Tech industry trade association SGTech has submitted a total of nine recommendations to the Ministry of Finance at a pre-Budget dialogue this week focused on digital trust, tech talent and tech for sustainability.
Specifically, SGTech called for support when it comes to developing digital trust capabilities, adopting skills-based assessments to hire and train tech talent, as well as providing cash rebates to encourage sustainability in the Budget 2023 which is set to take place on February 14. The findings and recommendations by SGTech were gleaned from the organisations’ surveys and focus groups with over 400 representatives from member companies of varying sizes, business models and economic sectors.
In an attempt to increase digital trust, SGTech suggested offering grants and subsidies to incentivise the greater adoption of cyber hygiene among small and medium-sized enterprises (SMEs).
It also suggested including piloting schemes to promote a “digital trust workforce” which will enable trusted data flows and the education of the general public. SGTech added that is important to develop an industry-wide professional data protection officer or cyber security scheme, rather than considering digital trust an extra-curricular role, according to SGTech.
The government was also encouraged to push for trust technologies that protect data privacy to inspire cross-industry collaboration, fund projects that stimulate multilateral collaborations on digital trust and cross-border data flows, and form an advisory group that will catalyse the uptake of cross-border privacy rules among Asian enterprises, according to a release on its site. Senior Minister of state for communications and information Tan Kiat How, who attended the dialogue, added that moving things online is not just about a digitally enabled trade, but rather, what is being traded.
When it comes to building tech talent, SGTech suggested that in addition to focusing on skills rather than paper qualifications when it comes to hiring and developing talent.
It added that Singapore could take a multi-stakeholder approach that will help experienced local professionals, managers, executives, technicians and mid-career hires to secure higher-value tech roles. After all, it noted, not all tech-sector roles require deep and highly specialised technical skills.
“The tech industry relies on a range of auxiliary operational functions to keep businesses running on a day-to-day basis such as: customer-facing technical advisors, system managers, analysts, administrators, data centre engineers, etc. These roles are high value jobs that fall between tech-lite and tech-heavy jobs,” it wrote in its release. “Personnel fit for these roles do not need to come with a tech background or prior experience in the tech industry. Instead, these roles require individuals that come with transferable skills and capabilities that can be applied across sectors.”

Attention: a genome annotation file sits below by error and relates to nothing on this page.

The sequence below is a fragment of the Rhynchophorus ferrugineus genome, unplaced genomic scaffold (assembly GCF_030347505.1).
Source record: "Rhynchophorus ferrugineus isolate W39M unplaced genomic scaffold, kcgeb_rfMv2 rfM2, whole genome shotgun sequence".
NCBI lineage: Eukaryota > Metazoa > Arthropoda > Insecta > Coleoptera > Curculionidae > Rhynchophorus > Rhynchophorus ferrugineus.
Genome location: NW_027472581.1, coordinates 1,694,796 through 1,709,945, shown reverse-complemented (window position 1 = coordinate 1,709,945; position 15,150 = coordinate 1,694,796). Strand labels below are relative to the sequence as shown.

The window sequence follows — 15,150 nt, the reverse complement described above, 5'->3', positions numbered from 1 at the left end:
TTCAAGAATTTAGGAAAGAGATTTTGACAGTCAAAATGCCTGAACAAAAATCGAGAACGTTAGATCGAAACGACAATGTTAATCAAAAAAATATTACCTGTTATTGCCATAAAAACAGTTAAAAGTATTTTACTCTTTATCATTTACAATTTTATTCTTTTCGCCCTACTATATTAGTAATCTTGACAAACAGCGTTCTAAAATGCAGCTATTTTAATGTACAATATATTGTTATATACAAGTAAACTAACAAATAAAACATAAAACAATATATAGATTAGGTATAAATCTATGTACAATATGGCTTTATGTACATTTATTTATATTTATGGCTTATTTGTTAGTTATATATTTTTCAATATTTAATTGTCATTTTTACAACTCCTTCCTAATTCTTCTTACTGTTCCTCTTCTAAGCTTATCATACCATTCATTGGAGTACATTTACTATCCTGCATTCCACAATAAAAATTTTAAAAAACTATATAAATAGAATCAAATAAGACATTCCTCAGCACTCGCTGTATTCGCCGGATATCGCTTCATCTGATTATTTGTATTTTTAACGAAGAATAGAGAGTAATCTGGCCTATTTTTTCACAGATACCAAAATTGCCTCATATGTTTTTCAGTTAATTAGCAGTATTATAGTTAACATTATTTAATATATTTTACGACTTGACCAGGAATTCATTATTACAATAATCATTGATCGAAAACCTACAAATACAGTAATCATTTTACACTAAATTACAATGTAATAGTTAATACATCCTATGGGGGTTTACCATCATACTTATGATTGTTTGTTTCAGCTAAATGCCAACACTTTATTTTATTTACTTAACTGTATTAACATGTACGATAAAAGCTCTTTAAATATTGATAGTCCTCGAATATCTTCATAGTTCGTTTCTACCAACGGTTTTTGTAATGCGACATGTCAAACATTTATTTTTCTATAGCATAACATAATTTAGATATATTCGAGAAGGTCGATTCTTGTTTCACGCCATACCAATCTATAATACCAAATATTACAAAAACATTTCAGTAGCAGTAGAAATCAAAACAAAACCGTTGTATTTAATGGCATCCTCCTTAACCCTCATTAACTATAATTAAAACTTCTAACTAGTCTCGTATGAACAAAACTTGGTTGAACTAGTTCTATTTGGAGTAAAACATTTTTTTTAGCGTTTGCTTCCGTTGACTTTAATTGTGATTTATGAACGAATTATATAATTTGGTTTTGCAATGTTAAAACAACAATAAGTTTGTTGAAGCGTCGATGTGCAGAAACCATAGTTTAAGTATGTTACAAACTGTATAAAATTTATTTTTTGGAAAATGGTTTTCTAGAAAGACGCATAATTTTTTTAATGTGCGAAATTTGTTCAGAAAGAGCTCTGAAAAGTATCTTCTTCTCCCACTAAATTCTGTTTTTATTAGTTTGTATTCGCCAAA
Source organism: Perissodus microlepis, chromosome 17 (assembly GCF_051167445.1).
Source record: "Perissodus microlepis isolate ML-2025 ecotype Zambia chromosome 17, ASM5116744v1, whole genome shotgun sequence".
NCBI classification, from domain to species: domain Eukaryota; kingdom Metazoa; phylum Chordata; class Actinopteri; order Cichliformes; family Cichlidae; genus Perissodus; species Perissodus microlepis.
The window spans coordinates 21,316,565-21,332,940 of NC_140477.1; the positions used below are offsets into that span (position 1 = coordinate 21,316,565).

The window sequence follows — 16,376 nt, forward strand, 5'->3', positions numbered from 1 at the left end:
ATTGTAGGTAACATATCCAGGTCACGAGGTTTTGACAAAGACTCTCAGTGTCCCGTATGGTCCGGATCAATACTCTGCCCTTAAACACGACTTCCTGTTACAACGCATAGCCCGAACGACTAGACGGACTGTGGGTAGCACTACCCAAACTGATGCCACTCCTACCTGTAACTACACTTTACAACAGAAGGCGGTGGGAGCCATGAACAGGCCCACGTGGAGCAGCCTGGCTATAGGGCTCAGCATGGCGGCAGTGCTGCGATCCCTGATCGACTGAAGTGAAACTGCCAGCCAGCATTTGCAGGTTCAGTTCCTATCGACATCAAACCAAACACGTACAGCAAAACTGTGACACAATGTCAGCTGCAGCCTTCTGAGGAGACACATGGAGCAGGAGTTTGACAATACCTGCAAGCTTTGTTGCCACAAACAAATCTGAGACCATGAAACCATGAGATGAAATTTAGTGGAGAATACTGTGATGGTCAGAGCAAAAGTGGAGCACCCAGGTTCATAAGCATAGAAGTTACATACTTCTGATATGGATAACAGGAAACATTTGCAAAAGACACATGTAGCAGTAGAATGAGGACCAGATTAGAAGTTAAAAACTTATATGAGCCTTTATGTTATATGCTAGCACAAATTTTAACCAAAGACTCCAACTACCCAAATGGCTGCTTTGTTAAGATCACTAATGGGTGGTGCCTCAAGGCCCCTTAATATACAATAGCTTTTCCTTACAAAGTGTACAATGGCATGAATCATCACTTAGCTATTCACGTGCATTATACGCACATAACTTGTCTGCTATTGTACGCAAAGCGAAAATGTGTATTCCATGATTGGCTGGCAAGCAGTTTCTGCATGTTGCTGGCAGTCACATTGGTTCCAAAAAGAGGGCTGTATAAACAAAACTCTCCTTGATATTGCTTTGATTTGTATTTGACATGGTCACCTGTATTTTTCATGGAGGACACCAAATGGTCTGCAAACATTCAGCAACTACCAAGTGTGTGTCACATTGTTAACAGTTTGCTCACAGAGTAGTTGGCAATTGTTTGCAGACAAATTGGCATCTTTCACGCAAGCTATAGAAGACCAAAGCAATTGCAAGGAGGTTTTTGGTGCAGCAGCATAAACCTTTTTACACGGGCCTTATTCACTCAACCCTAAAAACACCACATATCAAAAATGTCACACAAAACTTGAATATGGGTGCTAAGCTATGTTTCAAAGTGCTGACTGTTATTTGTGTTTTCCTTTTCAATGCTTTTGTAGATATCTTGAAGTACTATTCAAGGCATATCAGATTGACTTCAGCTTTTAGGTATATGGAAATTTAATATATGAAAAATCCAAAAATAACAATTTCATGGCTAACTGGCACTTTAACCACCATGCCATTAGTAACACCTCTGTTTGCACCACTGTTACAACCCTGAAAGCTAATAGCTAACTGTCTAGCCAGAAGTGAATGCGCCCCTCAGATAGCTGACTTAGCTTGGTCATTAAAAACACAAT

It continued by saying that helping these individuals identify jobs would also help address key challenges faced by the tech industry due to increased competitiveness in the job market.
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When it comes to tech for sustainability, SGTech noted that there were significant discussions happening around tech being a major contributor to environmental pollution. SGTech added that particularly amongst SMEs, greenhouse gases and waste reduction practices are seen as additional costs and resource burdens, risking Singapore’s competitiveness and ability to meet sustainability targets.
To combat that, it recommended tiered cash rebates that would incentivise SMEs who leverage on tech to transform its internal practices towards sustainability.
It also suggested that the government could give a one-time cash rebate to each SME that submits proof of an internal corporate sustainability review and the implemented recommendations as a result. It could also explore importing new models of sustainability measurements from other countries.
Finally, SGTech recommended setting up a “Future of Tech Global Advisory” that will help promote layman knowledge on new, emerging technologies to industry leaders across all economic sectors.
“In our present global economy, digital technology and skills have become a horizontal enabler which cut across all industries, not just solely relatable to the technology or Information and Communications Technology-related companies. Therefore, it is imperative that knowledge of new and emerging technology should be widely propagated to businesses of all industry sectors, so as to ensure companies in Singapore are able to seize first mover opportunities and maintain their competitiveness in the global arena,” it wrote in its release.
It added that advisors to form this advisory would be global business leaders from private sectors and hailing from varying economic sectors.
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